Tuesday, August 18, 2009
Fat Princess: Low stakes, tasty cakes
Video games are supposed to be fun, but with some notable exceptions, this does not conform to my experiences with them. Playing video games is tense, hectic, and draining. Video games make me angry. They make my heart beat fast. They frighten and excite me. They seem, while I'm playing them, like the most important thing that anybody in the world is doing right at the moment. But fun? I don't know. It's hard to have fun when the stakes are so high.
That's why Fat Princess is so much fun, and also why I'm not finding myself called back to it despite my enjoyment. The rules are standard capture-the-flag fare: You need to rescue your own princess from the opposing team's castle, and prevent them from retrieving theirs. Once you hold both princesses in your castle for a short period of time, you win. But this isn't the fast-paced CTF style I remember from my obsessive Quake 2 period. There is combat, which is mostly automated. You lock on to a nearby enemy with the left trigger, and press one of two attack buttons. Little skill seems to be involved.
Where Fat Princess diverges is in its jobs system. At any time, your elf can pick up a particular hat to change his class. Not all classes are suited for storming the opposing castle. At the beginning of every match, most people on the team grab the engineer hat, then head out into the forest to cut down trees for the lumber they need to upgrade the castle and equipment. These upgrades eventually result in each hat granting its wearer more powers: the archer gets a musket, the warrior's strength increases, and so on.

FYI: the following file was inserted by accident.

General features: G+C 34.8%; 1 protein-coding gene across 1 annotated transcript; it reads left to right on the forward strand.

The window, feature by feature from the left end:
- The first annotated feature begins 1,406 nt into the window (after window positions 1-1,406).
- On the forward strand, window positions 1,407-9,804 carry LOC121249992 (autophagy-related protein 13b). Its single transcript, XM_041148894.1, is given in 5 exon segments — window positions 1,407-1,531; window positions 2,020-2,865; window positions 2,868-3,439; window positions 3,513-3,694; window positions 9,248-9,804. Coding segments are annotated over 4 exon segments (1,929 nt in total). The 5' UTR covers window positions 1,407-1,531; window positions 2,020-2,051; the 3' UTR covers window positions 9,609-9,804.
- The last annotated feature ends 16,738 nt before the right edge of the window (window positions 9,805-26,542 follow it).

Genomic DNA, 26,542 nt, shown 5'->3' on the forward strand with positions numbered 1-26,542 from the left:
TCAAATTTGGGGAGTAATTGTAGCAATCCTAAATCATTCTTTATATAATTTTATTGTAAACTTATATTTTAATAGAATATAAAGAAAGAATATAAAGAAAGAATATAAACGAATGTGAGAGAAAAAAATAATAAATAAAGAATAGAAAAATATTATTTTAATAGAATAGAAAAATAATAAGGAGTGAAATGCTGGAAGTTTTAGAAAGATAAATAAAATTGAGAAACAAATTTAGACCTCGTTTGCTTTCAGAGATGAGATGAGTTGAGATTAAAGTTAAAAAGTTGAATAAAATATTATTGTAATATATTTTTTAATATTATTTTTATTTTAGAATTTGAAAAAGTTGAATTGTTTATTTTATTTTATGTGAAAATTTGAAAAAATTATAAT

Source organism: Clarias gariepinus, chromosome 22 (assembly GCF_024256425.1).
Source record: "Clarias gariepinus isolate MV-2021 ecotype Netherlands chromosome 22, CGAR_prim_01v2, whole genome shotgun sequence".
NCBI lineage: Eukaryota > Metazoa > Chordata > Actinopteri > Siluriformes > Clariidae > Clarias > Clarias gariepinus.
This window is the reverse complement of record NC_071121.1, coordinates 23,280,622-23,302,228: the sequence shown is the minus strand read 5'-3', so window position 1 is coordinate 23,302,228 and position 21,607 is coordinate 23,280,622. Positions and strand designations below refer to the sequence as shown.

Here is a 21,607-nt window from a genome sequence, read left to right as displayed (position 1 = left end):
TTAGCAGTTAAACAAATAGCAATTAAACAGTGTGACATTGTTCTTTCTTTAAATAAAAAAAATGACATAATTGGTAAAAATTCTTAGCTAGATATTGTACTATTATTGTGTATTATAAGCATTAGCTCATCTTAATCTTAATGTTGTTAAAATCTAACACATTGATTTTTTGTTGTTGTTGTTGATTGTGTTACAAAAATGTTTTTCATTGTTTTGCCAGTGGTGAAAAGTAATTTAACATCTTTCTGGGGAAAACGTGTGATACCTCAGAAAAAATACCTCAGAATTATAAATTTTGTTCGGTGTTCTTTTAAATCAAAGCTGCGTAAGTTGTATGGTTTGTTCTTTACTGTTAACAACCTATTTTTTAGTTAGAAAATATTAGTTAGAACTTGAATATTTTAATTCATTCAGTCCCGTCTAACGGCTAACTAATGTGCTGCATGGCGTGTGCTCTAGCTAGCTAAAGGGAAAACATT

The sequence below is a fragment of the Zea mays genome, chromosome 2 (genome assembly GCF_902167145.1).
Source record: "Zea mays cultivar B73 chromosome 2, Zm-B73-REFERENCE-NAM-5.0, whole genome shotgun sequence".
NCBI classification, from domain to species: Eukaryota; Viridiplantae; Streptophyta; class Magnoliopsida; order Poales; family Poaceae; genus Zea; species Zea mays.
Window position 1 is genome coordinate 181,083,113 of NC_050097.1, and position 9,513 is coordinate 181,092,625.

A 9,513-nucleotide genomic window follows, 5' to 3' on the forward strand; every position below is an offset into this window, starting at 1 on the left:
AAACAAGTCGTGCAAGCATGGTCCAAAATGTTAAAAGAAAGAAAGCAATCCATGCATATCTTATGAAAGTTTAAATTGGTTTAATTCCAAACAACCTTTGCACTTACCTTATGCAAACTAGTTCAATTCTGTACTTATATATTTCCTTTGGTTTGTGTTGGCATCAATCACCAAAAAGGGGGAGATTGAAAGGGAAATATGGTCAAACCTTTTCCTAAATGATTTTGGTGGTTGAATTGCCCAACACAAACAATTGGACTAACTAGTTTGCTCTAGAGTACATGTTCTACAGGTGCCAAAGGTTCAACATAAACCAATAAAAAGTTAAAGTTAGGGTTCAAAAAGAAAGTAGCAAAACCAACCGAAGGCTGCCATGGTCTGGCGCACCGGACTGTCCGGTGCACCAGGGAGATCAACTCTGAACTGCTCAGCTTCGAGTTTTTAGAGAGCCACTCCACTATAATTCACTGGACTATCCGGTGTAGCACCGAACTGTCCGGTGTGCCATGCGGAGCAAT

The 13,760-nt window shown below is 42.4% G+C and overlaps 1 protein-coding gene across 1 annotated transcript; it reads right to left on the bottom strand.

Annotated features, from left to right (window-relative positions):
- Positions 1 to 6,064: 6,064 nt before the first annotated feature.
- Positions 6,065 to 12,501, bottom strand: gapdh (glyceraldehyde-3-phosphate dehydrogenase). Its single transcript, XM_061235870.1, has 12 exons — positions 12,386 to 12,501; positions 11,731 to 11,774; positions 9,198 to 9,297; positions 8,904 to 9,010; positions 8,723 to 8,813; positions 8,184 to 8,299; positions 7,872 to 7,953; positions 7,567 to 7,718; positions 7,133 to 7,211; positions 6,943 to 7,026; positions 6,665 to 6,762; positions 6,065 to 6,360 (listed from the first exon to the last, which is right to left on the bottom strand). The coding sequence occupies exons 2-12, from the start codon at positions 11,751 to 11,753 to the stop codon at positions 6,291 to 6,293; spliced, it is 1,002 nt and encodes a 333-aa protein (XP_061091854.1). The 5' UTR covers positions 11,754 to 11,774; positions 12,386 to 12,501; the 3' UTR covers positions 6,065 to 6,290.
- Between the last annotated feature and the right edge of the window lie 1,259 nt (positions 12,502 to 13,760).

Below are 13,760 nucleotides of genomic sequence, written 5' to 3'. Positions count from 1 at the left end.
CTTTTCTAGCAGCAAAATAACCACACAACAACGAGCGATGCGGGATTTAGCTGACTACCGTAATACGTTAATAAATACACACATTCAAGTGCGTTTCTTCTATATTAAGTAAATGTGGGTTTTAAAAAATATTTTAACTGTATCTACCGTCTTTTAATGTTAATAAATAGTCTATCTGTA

It doesn't take long for everything to be fully upgraded, and at that point the game opens up a bit. And unlike more tactical FPSes, Fat Princess seems to encourage players to go their own way. You can pick a job to do, and keep at it regardless of whatever else is happening on the game board. But -- and here's the key -- doing so still helps your team. Bringing the Princess cake will cause her to gain weight, making her harder to carry out of your castle. If you want to spend an entire round humping slices of cake across the board, instead of taking a traditional attack or defense role, you can do that.
There is something satisfying about working behind the scenes in a team-based game such as this. Let everyone else take the glory -- I'm quite happy to repair the castle door. Still, that does eliminate those one-in-a-million moments that mark the best multiplayer games, when you bank a grenade just right, or capture the flag with a sliver of health remaining. The quotidian flavor of Fat Princess makes it an easy game to dive into and enjoy, without ever forcing you to take notice.